Holly Petraeus, wife of CIA Director and former U.S. Army Gen. David Petraeus, has intensified the debate about for-profit colleges, their astronomical student-load default rates, and accusations that they're looking to market hard to members of the military. NPR covered the issue this morning with her, and referenced an opinion piece she wrote on the subject for the New York Times.
I've been thinking a lot lately about for-profit educational models, given that the way forward for California's economy clearly lies with a better-educated workforce. But the state's public school system is under a lot of strain. Can private companies, operating charter schools, technical schools, and other types of institutions be a solution? If you look at the ability of many for-profit Southern California colleges to graduate people who can actually pay for their education, the answer is no.
I've been going big on Solyndragate here at DeBord Report. It's a good story. It has everything: ideas about the future, money, politics, success, failure, Silicon Valley, Washington — and it's sucked in the Obama administration. It's also generated a lot of discussion and debate in the blog-o-sphere about both the specifics of the solar startup's abrupt bankruptcy and the role of government in financing green energy projects. Here's a rundown of what I've written so far:
Think the Department of Energy is bunch of meek bureaucrats? Think again. It's a den of super-venture-capitalists who have been building up the thin-solar industry in America.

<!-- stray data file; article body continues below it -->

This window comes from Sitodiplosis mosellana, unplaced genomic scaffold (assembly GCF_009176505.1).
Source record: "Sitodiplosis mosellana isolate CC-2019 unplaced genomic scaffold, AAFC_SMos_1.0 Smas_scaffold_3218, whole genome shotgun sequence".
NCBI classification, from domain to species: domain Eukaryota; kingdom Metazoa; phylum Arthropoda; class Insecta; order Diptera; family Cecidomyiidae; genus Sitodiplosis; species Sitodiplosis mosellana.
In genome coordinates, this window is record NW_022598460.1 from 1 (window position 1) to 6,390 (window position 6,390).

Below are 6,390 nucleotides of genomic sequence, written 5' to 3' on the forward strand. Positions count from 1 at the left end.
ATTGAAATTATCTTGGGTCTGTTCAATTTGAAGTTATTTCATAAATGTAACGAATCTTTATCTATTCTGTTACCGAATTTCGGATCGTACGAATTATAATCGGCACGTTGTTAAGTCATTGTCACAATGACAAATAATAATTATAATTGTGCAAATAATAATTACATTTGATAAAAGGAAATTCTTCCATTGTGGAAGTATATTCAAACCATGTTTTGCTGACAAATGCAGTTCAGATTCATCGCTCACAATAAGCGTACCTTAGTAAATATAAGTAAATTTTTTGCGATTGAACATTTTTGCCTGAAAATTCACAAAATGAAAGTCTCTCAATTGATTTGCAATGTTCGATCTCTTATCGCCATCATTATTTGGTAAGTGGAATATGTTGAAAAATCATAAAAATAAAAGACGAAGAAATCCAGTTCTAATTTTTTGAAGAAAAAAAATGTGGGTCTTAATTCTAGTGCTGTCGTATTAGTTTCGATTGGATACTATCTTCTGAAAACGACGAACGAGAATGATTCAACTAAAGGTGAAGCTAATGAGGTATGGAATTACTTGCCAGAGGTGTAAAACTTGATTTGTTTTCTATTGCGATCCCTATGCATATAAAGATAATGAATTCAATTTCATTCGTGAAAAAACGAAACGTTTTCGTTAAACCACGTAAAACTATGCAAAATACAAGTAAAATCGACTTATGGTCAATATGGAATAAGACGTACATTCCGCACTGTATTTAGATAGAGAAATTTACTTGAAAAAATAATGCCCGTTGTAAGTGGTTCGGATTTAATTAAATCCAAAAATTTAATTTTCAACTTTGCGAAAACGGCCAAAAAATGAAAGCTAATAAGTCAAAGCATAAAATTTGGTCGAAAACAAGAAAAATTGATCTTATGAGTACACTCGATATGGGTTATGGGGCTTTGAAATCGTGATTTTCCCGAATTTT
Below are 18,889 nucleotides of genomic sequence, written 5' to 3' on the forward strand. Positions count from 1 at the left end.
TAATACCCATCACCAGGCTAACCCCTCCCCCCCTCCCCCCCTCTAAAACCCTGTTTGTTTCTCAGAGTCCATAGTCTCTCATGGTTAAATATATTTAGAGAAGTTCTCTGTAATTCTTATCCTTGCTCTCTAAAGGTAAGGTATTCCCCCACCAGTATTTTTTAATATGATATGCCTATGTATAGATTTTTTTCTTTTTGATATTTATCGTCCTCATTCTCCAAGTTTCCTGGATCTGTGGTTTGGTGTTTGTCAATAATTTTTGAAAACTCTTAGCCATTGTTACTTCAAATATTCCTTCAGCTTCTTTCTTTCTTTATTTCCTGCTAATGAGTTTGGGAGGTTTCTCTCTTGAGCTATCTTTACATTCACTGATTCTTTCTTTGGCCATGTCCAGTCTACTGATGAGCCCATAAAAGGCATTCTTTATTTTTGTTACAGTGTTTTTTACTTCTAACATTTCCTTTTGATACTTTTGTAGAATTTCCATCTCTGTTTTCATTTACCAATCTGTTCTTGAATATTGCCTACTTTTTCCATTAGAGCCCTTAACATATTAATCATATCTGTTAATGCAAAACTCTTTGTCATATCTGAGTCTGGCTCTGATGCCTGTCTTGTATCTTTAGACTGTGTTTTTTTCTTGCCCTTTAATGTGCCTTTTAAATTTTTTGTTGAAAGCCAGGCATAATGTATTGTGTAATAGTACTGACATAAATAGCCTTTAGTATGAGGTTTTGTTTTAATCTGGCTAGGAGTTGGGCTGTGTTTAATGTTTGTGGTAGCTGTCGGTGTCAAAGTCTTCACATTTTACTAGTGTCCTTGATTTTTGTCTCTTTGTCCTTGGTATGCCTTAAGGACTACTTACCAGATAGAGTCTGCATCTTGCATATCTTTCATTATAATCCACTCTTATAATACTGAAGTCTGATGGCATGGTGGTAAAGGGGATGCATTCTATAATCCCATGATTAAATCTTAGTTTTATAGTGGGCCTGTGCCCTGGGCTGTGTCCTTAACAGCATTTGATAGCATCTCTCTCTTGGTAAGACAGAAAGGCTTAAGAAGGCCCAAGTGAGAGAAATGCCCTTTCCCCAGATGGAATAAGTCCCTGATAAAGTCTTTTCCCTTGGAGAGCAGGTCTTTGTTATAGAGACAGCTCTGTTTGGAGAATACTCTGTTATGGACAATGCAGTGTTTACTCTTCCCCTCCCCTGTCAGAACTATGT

When you invest in new industries, you sometimes have to swing for the fences in order to capture major returns.
Meet the $199 Amazon Kindle Fire: “What we are doing is offering premium products at non-premium prices,” [Amazon CEO Jeff] Bezos says. Other tablet contenders “have not been competitive on price” and “have just sold a piece of hardware. We don’t think of the Kindle Fire as a tablet. We think of it as a service.” (Bloomberg)
Megan McArdle on the investment structure of Solyndra: "…I am distinctly prejudiced against plowing half a billion dollars worth of government funds into a company to see whether they can finally get their manufacturing process to work." (The Atlantic)
Fox goes to court to prevent the Dodgers from selling TV rights: "The suit asks that the court reject any such sale except in accordance with the current contract, under which Fox retains exclusive negotiating rights through November 2012 as well as the right to match any other offer." (LAT)
He's been doing it since 1978. He's 92. And now he's finally quitting. Andy Rooney will no longer contribute his endearingly grumpy broadcast-ending segments to CBS's "60 Minutes." I assuming Andy will be OK, even though he says he invests in the stock market without really knowing what he's doing and steals bread from restaurants to save money. I'd embed these videos, but CBS won't allow it!
Photo: Stephenson Brown/Flickr
The Solyndragate feeding frenzy continues. There's blood in the water. The companies two top executives have taken the fifth in Congressional testimony. The Washington Post has done an expose. The New York Times has done an expose. The LA Times has done an expose after the Post and the New York Times did their exposes. Republicans are making plenty of noise about how Solyndra was somehow a corrupt undertaking designed to funnel taxpayer money to Obama supporters. It was also a stimulus boondoggle. And in California, it was a risky bet on precious few jobs.
My KPCC colleague and Pacific Swell blogger Molly Peterson and I have been talking about Solyndra for weeks. She provided a nice shout-out to several of the posts I've written on the topic at DeBord Report — and provided me with an opportunity to zero in on what's really going on with green energy funding.